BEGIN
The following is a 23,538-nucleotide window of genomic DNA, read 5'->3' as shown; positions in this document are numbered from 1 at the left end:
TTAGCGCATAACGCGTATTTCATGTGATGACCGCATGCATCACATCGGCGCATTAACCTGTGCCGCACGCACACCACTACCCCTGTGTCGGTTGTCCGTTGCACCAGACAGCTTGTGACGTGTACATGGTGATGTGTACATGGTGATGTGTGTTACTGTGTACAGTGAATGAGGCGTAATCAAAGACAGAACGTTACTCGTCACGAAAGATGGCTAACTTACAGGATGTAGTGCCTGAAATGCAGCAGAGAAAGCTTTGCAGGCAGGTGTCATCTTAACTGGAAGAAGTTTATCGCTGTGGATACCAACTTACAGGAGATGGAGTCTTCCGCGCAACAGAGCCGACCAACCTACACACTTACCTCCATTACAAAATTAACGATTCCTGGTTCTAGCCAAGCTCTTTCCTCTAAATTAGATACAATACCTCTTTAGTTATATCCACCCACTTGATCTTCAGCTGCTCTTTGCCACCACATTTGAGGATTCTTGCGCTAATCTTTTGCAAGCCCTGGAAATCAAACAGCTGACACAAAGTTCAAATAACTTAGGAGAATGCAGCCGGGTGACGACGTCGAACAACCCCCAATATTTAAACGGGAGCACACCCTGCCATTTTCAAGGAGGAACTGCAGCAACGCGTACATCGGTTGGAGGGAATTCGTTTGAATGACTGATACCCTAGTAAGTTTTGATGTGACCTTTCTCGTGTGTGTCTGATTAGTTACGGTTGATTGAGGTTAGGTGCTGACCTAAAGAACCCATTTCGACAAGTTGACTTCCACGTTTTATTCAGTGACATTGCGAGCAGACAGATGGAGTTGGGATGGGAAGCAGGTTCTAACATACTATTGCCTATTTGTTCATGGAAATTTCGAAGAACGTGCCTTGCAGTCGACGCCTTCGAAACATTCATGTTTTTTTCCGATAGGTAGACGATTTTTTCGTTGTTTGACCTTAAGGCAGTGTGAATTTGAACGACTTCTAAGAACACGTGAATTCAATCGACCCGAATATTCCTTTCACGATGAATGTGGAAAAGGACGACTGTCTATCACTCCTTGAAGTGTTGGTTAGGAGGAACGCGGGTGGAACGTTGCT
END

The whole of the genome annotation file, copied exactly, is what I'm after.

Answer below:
The following is a 23,538-nucleotide window of genomic DNA, read 5'->3' as shown; positions in this document are numbered from 1 at the left end:
TTAGCGCATAACGCGTATTTCATGTGATGACCGCATGCATCACATCGGCGCATTAACCTGTGCCGCACGCACACCACTACCCCTGTGTCGGTTGTCCGTTGCACCAGACAGCTTGTGACGTGTACATGGTGATGTGTACATGGTGATGTGTGTTACTGTGTACAGTGAATGAGGCGTAATCAAAGACAGAACGTTACTCGTCACGAAAGATGGCTAACTTACAGGATGTAGTGCCTGAAATGCAGCAGAGAAAGCTTTGCAGGCAGGTGTCATCTTAACTGGAAGAAGTTTATCGCTGTGGATACCAACTTACAGGAGATGGAGTCTTCCGCGCAACAGAGCCGACCAACCTACACACTTACCTCCATTACAAAATTAACGATTCCTGGTTCTAGCCAAGCTCTTTCCTCTAAATTAGATACAATACCTCTTTAGTTATATCCACCCACTTGATCTTCAGCTGCTCTTTGCCACCACATTTGAGGATTCTTGCGCTAATCTTTTGCAAGCCCTGGAAATCAAACAGCTGACACAAAGTTCAAATAACTTAGGAGAATGCAGCCGGGTGACGACGTCGAACAACCCCCAATATTTAAACGGGAGCACACCCTGCCATTTTCAAGGAGGAACTGCAGCAACGCGTACATCGGTTGGAGGGAATTCGTTTGAATGACTGATACCCTAGTAAGTTTTGATGTGACCTTTCTCGTGTGTGTCTGATTAGTTACGGTTGATTGAGGTTAGGTGCTGACCTAAAGAACCCATTTCGACAAGTTGACTTCCACGTTTTATTCAGTGACATTGCGAGCAGACAGATGGAGTTGGGATGGGAAGCAGGTTCTAACATACTATTGCCTATTTGTTCATGGAAATTTCGAAGAACGTGCCTTGCAGTCGACGCCTTCGAAACATTCATGTTTTTTTCCGATAGGTAGACGATTTTTTCGTTGTTTGACCTTAAGGCAGTGTGAATTTGAACGACTTCTAAGAACACGTGAATTCAATCGACCCGAATATTCCTTTCACGATGAATGTGGAAAAGGACGACTGTCTATCACTCCTTGAAGTGTTGGTTAGGAGGAACGCGGGTGGAACGTTGCT